Here’s a question I’m sure you’ve never thought about before:
What is the meaning of life?
And even more specifically, what is the meaning of your life?
That might sound like an empty platitude — the stuff
of fortune cookies and bad self-help books.
But research has found that having a purpose is incredibly important
for almost every aspect of someone’s life.
So if you feel like you know what your purpose is, awesome.
And if not, well, not all hope is lost:
Researchers have also figured out ways to find one.
Welcome to SciShow Psych.
We’re going deep today. First, a disclaimer:
There are a lot of ways to think about purpose,
and many of them are rooted in religious or philosophical beliefs.
If you have questions about that kind of stuff,
this episode can’t answer them for you.
What we can tell you, though, is how psychologists think about purpose.
When they use that word,
they’re referring to the feeling that your life has meaning
and direction and that you’re living up to your potential —
or at least, you feel that it’s possible to reach your potential.
They study this in a few ways, but the one we’re going to focus on is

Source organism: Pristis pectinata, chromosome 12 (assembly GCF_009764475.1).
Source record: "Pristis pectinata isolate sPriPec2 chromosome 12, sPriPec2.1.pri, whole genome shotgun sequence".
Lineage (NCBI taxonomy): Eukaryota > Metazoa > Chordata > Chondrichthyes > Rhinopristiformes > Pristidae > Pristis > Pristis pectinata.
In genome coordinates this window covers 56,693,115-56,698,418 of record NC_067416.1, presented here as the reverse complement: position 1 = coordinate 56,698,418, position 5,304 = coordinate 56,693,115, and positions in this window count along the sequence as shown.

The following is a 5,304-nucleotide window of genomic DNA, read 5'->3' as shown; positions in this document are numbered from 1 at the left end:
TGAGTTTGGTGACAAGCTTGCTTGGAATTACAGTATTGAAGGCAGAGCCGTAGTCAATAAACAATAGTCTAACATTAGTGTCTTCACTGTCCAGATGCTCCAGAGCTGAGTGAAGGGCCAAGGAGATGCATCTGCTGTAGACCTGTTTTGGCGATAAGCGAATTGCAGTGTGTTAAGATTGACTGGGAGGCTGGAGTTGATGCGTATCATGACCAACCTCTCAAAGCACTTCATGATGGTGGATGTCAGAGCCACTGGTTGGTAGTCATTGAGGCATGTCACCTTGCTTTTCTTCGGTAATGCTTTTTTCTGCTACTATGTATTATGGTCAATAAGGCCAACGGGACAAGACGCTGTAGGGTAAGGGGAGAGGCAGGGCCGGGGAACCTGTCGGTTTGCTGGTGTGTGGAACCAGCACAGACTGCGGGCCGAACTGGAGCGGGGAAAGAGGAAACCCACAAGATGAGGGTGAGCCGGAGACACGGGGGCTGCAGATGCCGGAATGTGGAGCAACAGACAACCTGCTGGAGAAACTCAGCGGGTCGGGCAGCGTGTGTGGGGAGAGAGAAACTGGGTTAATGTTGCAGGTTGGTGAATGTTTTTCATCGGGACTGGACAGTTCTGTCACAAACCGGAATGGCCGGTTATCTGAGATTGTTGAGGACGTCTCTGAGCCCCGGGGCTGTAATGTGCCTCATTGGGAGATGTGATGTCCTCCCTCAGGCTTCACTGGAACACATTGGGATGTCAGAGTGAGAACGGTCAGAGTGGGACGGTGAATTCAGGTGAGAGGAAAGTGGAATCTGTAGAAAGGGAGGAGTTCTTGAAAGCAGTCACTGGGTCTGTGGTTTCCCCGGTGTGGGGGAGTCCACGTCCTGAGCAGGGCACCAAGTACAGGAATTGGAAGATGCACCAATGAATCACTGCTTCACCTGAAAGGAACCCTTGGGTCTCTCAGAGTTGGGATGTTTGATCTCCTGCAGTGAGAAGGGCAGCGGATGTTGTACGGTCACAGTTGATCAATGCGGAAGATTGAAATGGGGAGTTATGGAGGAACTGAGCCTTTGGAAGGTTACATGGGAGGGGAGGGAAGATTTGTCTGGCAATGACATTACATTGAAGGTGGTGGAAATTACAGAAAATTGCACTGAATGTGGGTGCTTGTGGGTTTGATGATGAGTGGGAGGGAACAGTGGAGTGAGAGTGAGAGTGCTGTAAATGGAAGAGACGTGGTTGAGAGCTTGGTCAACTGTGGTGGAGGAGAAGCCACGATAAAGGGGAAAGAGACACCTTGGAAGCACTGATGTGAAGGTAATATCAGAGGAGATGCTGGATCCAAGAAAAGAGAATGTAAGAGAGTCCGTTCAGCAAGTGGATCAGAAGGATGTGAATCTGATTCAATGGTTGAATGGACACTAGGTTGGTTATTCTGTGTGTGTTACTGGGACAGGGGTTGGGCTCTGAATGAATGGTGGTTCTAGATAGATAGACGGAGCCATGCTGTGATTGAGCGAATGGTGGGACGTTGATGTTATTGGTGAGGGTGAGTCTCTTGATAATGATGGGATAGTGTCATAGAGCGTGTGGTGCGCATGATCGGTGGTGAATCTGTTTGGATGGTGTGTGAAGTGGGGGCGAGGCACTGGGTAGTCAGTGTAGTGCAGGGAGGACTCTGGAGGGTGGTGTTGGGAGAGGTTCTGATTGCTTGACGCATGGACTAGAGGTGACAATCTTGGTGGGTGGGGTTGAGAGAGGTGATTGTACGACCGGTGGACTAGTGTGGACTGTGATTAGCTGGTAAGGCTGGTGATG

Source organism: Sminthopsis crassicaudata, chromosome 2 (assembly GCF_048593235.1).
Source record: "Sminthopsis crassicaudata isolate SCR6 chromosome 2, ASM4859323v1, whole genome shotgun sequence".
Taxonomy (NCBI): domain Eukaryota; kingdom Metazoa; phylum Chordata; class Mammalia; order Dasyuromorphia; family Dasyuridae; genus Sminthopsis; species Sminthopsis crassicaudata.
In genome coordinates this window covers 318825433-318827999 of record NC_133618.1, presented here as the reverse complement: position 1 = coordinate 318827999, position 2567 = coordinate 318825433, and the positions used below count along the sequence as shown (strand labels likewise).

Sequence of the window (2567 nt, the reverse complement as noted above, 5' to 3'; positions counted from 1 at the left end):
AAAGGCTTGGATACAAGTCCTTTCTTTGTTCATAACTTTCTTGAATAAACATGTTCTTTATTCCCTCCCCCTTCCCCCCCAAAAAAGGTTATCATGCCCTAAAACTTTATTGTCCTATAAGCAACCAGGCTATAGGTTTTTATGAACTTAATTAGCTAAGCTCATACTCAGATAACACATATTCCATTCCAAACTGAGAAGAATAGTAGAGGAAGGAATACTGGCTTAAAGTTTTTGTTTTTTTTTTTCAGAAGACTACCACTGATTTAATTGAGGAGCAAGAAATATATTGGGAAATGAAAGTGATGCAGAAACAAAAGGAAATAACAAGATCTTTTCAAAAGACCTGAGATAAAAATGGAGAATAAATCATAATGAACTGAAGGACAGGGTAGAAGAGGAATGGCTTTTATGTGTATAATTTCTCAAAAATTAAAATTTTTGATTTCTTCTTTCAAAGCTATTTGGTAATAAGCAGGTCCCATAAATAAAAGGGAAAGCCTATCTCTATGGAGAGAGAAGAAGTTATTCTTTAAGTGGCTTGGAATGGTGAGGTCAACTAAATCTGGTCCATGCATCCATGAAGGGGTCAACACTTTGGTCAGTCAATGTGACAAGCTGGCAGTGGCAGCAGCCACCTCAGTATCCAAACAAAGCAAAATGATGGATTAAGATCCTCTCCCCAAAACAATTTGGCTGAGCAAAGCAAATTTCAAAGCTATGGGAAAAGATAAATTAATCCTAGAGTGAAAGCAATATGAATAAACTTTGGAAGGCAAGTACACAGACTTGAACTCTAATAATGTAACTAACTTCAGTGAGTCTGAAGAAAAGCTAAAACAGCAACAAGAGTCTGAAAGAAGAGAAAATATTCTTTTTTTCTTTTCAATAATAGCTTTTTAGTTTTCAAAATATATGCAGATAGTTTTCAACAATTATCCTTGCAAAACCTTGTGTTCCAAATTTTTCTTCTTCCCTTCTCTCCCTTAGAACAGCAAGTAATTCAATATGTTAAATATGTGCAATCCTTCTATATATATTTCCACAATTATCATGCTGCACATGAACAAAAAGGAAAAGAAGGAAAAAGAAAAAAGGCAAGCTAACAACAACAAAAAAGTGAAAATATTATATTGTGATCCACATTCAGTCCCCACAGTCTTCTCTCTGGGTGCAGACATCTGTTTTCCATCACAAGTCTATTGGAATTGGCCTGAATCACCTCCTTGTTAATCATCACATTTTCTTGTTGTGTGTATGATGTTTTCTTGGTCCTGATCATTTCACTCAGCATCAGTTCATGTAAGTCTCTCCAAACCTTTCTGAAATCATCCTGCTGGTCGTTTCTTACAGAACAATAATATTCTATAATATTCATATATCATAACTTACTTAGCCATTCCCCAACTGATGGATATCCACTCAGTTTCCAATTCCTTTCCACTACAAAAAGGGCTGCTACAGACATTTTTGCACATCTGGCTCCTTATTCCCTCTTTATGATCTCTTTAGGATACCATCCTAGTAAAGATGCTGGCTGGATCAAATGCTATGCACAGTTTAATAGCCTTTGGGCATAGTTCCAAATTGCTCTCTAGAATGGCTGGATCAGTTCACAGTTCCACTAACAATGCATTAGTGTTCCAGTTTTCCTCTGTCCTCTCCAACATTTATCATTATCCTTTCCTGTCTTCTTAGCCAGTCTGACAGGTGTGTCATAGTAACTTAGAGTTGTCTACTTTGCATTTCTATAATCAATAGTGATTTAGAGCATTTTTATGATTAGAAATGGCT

the eudaimonic view, since that’s probably what most people think of
when they consider purpose.
This is actually an idea from philosophy,
and it says that true well-being
is found not when you’re only seeking out pleasure,
but when you’re doing what’s worth doing.
You can probably relate to this
if you’ve ever finished a degree or raised a child.
Those things aren’t always pleasant —
and they’re sometimes downright stressful —
but there’s a deep satisfaction in knowing that your efforts are
going toward something greater than the task at hand.
And pursuing those things isn’t just
a motivator to get you up in the morning.
Studies have found that eudaimonic well-being is linked
to good mental and physical health, too.
Several studies have found that elderly people with the strongest
feelings of purpose in life had the lowest risk of death.
That is, people who felt their life had purpose were less likely
to die during the study period from any cause.
People with a greater sense of purpose have also been shown to get better sleep,
have lower levels of the stress hormone cortisol in their saliva,
and have more HDL, or so-called “good” cholesterol.
A 2013 study of more than 1500 people
with coronary heart disease
even found that those with a greater purpose
in life were less likely
to have a heart attack during the two-year study period.
That being said, scientists aren’t totally clear
on which direction this goes.
In other words, it’s not clear
if meaning in life gives you good health,
or if good health makes you feel like life has meaning. Alternatively,
the relationship between these things could just be correlational
— meaning that one doesn’t cause the other. Still,
it does seem like when you feel your life has worth,
you might be more likely to take care of yourself.
And even when your health isn’t so great,
meaning does appear to be useful.
For example, a 2015 study from the Journal of Clinical Oncology
examined group therapy for more than 250 cancer patients.